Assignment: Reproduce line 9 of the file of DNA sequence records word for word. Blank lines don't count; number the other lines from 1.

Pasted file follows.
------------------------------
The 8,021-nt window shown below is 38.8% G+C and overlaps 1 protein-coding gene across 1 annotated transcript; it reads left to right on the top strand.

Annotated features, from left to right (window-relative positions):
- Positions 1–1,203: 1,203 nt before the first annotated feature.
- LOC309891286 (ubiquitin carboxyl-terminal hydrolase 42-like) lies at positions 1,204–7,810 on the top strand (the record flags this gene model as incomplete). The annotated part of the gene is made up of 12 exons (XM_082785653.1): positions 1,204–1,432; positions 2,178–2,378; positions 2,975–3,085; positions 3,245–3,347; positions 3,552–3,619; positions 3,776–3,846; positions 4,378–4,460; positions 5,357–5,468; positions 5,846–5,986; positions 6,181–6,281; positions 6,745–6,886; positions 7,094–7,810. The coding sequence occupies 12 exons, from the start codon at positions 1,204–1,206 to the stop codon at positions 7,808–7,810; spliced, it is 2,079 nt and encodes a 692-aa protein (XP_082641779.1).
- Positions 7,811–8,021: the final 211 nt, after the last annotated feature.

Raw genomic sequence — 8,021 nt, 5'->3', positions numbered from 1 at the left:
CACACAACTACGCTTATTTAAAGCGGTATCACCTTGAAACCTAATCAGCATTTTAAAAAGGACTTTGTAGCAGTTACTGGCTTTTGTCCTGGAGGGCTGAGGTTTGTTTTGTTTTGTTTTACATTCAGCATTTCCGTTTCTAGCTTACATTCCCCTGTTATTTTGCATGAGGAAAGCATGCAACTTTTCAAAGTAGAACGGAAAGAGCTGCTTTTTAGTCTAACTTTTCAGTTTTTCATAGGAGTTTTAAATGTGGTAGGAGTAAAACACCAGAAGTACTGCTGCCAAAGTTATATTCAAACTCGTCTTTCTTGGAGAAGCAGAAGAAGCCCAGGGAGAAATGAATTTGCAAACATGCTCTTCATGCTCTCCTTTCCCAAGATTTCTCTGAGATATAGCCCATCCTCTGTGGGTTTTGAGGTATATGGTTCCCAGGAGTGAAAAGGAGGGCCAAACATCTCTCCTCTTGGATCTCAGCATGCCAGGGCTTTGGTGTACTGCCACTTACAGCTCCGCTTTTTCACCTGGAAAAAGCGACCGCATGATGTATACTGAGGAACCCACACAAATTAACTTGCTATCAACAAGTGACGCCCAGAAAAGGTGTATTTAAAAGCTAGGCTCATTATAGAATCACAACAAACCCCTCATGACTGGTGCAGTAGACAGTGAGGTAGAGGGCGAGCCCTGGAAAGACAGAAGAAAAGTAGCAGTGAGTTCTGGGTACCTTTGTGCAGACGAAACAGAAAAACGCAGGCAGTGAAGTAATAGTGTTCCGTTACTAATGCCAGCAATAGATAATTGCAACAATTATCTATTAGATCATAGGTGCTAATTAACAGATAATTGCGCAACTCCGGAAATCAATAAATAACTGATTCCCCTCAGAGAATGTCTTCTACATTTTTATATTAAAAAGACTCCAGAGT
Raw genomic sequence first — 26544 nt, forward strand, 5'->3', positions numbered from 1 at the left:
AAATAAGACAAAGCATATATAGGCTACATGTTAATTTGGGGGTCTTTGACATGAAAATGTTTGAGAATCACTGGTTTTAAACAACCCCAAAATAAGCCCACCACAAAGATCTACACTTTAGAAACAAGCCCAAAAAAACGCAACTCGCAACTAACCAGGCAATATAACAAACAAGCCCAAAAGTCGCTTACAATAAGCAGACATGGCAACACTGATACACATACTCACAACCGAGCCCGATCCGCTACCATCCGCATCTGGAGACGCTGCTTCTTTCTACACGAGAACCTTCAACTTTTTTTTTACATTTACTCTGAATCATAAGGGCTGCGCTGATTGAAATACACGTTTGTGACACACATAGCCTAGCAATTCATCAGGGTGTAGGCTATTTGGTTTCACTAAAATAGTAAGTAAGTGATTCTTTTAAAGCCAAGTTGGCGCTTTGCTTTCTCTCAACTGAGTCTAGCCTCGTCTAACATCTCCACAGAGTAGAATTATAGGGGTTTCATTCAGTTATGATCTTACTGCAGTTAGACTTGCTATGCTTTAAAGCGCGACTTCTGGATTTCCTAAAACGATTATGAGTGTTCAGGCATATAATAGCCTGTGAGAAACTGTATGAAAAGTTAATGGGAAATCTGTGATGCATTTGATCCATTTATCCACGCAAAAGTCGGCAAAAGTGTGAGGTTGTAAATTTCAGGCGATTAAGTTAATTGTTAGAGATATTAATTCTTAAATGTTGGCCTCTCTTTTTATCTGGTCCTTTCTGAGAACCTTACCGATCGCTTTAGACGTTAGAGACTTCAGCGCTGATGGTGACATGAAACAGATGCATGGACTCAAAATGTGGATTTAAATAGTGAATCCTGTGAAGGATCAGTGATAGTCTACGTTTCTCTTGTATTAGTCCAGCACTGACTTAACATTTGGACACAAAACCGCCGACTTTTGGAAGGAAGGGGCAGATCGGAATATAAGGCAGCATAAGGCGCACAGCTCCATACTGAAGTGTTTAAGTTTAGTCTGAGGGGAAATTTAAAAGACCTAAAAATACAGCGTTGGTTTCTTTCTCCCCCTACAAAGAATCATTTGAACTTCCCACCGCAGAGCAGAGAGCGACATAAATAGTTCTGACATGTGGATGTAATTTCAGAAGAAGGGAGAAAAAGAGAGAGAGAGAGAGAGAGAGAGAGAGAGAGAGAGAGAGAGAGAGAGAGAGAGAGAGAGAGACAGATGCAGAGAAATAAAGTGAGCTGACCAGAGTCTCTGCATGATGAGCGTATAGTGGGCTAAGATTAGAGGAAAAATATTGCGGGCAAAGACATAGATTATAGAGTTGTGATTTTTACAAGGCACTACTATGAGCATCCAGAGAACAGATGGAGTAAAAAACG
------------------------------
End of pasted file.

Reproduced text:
AAATAAGACAAAGCATATATAGGCTACATGTTAATTTGGGGGTCTTTGACATGAAAATGTTTGAGAATCACTGGTTTTAAACAACCCCAAAATAAGCCCACCACAAAGATCTACACTTTAGAAACAAGCCCAAAAAAACGCAACTCGCAACTAACCAGGCAATATAACAAACAAGCCCAAAAGTCGCTTACAATAAGCAGACATGGCAACACTGATACACATACTCACAACCGAGCCCGATCCGCTACCATCCGCATCTGGAGACGCTGCTTCTTTCTACACGAGAACCTTCAACTTTTTTTTTACATTTACTCTGAATCATAAGGGCTGCGCTGATTGAAATACACGTTTGTGACACACATAGCCTAGCAATTCATCAGGGTGTAGGCTATTTGGTTTCACTAAAATAGTAAGTAAGTGATTCTTTTAAAGCCAAGTTGGCGCTTTGCTTTCTCTCAACTGAGTCTAGCCTCGTCTAACATCTCCACAGAGTAGAATTATAGGGGTTTCATTCAGTTATGATCTTACTGCAGTTAGACTTGCTATGCTTTAAAGCGCGACTTCTGGATTTCCTAAAACGATTATGAGTGTTCAGGCATATAATAGCCTGTGAGAAACTGTATGAAAAGTTAATGGGAAATCTGTGATGCATTTGATCCATTTATCCACGCAAAAGTCGGCAAAAGTGTGAGGTTGTAAATTTCAGGCGATTAAGTTAATTGTTAGAGATATTAATTCTTAAATGTTGGCCTCTCTTTTTATCTGGTCCTTTCTGAGAACCTTACCGATCGCTTTAGACGTTAGAGACTTCAGCGCTGATGGTGACATGAAACAGATGCATGGACTCAAAATGTGGATTTAAATAGTGAATCCTGTGAAGGATCAGTGATAGTCTACGTTTCTCTTGTATTAGTCCAGCACTGACTTAACATTTGGACACAAAACCGCCGACTTTTGGAAGGAAGGGGCAGATCGGAATATAAGGCAGCATAAGGCGCACAGCTCCATACTGAAGTGTTTAAGTTTAGTCTGAGGGGAAATTTAAAAGACCTAAAAATACAGCGTTGGTTTCTTTCTCCCCCTACAAAGAATCATTTGAACTTCCCACCGCAGAGCAGAGAGCGACATAAATAGTTCTGACATGTGGATGTAATTTCAGAAGAAGGGAGAAAAAGAGAGAGAGAGAGAGAGAGAGAGAGAGAGAGAGAGAGAGAGAGAGAGAGAGAGAGAGAGAGACAGATGCAGAGAAATAAAGTGAGCTGACCAGAGTCTCTGCATGATGAGCGTATAGTGGGCTAAGATTAGAGGAAAAATATTGCGGGCAAAGACATAGATTATAGAGTTGTGATTTTTACAAGGCACTACTATGAGCATCCAGAGAACAGATGGAGTAAAAAACG